Buzzwords Decoded: Synergy

Innovation - Ideas Light Bulb Hatching

Welcome to another week of Buzzwords Decoded with Accredible!  Last week we cleared up the ruckus around ‘dynamic’ and are back again with ‘synergy’ to take your resume up another notch.

 

Definition: Merriam-Webster Dictionary

1: synergism; broadly : combined action or operation

2: a mutually advantageous conjunction or compatibility of distinct business participants or elements (as resources or efforts)

 

How to Use it Incorrectly

Synergy is pretty much what happens when two things are combined to make something better – at least that’s what its supposed to mean.  The ‘synergy’ of ‘your leadership with your innovative team’s dynamic skills’ bringing about a positive change on your project is just a long and annoying way to say that you led a solid team to achieve an awesome outcome – which can be shortened to you being a good leader.  Period.

Whenever a word is unnecessary, it is being used incorrectly.  More often than not, ‘synergy’ can be replaced with ‘teamwork’ or ‘together’ which are words that are heard more often in conversation and are therefore easier for the brain to process and move on from.  Throwing ‘synergy’ on your resume for the sake of showing off your beautiful corporate jargon will bring about a few sniggers and the trash pile.

 

How to Use it Properly

Just don’t.  ‘Synergy’ could still belong in a high-level corporate meeting when discussing a merger or acquisition, but there are very few ways it could work on your resume.  If you are trying to talk about the synergy of your dedication to maintaining a certain profit and passion for green initiatives, just use ‘and’.  If you want to mention leading a synergy of two teams within your company, just use ‘collaboration’.

Synergy is not a word used in everyday conversation, so it will likely force a recruiter to pause on your resume, think about the word, and then move on after wasting precious time necessarily.  Any reader should be able to glide through your resume as though they are reading a story.  Words or phrases that make them stop and think about the term instead of the accomplishment its describing is useless.

 

Take Away

Don’t use ‘synergy’ unless you have a really, really good reason for it.  It will either get snickered at or ignored – neither of which are desirable reactions to your resume!

Do you have a resume cliche you’d like to see addressed in this series?  Leave a comment below with your word and the Accredibles will decode your cliche as quickly as possible!

Buzzwords Decoded: Motivation

Innovation - Ideas Light Bulb Hatching

Welcome to another week of Buzzwords Decoded with Accredible!  Last week we cleared up the ruckus around ‘innovation’ and are back again with ‘motivation’ to take your resume up another notch.

Definition: Merriam-Webster Dictionary

1a :  the act or process of motivating

1b :  the condition of being motivated

2:  a motivating force, stimulus, or influence :  incentive, drive

 

How to Use it Incorrectly

Ever since we learned what a resume was and its importance in the job search, we have been taught to toot our own horns.  Obviously, displaying how awesome you are is essential to getting a hiring manager to look twice – but being obvious about it can actually be off-putting, believe it or not.  Your goal should be to make your horn so attractive that people are drawn to it without requiring obnoxious pleas for attention.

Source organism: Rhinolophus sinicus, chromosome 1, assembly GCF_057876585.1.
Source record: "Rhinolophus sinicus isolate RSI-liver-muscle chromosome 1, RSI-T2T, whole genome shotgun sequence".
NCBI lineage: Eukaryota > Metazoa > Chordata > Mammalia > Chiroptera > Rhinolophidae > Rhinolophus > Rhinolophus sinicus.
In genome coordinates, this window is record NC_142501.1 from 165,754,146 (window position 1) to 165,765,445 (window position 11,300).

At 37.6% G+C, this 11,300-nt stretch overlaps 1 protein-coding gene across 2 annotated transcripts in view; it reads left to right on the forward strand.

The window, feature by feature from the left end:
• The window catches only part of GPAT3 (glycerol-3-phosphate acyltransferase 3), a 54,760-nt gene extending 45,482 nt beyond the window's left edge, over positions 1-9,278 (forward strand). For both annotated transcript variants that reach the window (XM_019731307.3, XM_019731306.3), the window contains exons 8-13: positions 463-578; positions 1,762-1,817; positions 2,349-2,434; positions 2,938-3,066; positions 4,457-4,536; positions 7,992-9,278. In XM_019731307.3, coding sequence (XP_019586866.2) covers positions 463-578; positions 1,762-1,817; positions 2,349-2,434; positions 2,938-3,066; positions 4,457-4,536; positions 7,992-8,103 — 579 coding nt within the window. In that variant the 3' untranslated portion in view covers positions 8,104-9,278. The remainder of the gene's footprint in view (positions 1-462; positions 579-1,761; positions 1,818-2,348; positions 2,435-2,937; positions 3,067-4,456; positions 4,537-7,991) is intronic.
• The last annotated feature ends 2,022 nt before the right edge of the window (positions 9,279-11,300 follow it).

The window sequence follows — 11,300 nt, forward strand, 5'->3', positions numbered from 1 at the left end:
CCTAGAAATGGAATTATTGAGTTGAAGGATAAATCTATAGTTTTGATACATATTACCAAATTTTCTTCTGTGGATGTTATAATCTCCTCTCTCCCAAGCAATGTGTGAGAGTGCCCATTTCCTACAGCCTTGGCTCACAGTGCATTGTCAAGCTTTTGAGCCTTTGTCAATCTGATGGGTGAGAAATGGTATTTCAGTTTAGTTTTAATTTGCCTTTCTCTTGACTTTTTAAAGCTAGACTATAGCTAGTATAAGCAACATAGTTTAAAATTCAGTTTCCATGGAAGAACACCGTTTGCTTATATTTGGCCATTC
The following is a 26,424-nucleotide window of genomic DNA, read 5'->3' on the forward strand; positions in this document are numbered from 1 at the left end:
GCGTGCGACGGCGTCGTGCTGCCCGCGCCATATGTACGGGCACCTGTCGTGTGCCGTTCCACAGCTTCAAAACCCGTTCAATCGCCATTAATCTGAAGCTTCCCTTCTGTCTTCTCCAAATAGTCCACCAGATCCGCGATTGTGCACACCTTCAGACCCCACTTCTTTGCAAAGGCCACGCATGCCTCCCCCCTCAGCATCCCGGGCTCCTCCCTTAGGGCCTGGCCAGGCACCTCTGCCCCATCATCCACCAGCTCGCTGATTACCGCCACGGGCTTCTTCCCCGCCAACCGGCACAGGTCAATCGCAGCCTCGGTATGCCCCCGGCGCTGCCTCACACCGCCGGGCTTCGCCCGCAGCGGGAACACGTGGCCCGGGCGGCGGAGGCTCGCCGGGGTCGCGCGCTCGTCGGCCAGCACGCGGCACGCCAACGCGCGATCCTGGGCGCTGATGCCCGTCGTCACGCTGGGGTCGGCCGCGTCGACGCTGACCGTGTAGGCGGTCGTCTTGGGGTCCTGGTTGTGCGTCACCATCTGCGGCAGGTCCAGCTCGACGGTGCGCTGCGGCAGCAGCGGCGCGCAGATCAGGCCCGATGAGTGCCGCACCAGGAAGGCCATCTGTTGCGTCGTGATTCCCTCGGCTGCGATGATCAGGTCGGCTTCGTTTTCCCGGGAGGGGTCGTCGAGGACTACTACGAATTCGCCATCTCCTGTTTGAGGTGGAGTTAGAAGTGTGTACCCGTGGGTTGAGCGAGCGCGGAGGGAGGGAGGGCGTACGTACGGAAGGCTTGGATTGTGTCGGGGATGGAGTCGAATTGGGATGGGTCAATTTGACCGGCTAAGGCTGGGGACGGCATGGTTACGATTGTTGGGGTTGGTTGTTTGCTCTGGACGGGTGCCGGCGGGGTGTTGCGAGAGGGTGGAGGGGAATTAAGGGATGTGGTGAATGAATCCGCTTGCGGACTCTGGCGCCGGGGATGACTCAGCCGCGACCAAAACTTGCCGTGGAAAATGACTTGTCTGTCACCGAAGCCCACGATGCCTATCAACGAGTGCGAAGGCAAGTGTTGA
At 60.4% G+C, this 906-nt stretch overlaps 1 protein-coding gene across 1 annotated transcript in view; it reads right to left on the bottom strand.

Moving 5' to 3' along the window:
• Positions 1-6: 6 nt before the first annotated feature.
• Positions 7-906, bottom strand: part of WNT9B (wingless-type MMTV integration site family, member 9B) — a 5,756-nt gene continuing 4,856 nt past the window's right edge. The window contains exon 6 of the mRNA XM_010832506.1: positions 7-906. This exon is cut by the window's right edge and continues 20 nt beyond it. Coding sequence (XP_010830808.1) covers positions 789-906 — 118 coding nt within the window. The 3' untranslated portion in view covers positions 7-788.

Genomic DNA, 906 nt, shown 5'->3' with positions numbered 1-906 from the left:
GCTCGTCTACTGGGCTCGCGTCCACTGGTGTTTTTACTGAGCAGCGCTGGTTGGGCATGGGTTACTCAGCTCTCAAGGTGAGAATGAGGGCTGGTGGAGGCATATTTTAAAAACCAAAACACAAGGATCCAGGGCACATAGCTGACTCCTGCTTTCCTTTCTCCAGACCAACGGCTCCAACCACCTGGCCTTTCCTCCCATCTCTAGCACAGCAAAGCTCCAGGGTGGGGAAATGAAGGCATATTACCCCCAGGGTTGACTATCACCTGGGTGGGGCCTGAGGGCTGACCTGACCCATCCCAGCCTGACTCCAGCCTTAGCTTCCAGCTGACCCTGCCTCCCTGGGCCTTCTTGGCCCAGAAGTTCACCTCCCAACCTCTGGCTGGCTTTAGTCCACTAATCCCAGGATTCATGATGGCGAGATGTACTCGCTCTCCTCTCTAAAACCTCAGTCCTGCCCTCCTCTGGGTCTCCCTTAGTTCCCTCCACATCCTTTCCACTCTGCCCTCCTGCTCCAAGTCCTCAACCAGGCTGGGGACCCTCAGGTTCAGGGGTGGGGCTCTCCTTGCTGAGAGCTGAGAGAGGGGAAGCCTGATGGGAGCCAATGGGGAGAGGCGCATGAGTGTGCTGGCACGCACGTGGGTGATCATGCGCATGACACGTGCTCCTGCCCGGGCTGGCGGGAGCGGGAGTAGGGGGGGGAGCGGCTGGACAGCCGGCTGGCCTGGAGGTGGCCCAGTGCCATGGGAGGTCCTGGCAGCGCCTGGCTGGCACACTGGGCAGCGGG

The art of ‘humble self promotion’ is difficult to grasp because it is done differently for each person, but taking out the ‘humble’ can make you sound like a bad salesman – and that will put off anyone who is looking at your resume.

 

How to Use it Properly

Going on and on about how motivated you are as a professional doesn’t actually say anything about you without some solid context demonstrating why you think you are a motivated person.  If you want to show that you are motivated, a quick description of a time when you overcame several challenges to get something done on time could be very helpful.

Another way to show you are motivated is to say why instead of how.  Giving examples of instances when you have shown motivation can take up valuable space on your resume.  Instead, you could demonstrate why you are motivated.  Maybe you have a career goal you are trying to reach or believe strongly in the social mission of the company you are working for.  These things can help to not only eliminate annoying buzzwords, but also humanize you out of a pile of robot resumes.

Asking someone to vouch for you is also a great way to show off your horn without tooting it.  Someone else has nothing to gain by praising you.  So when your former supervisor takes the time to write a great LinkedIn recommendation about how dedicated and motivated you were to accomplishing your goals, a future hiring manager is bound to take it seriously.

 

Take Away

Saying that you are motivated tells an employer or potential mentor nothing of substance and makes you sound robotic.  Solution:  You must prove it with an example, reason, or recommendation.  These things will help your work speak for itself and you won’t need cliched buzzwords that people glaze over anyway.

 

Do you have a resume cliche you’d like to see addressed in this series?  Leave a comment below with your word and the Accredibles will decode your cliche as quickly as possible!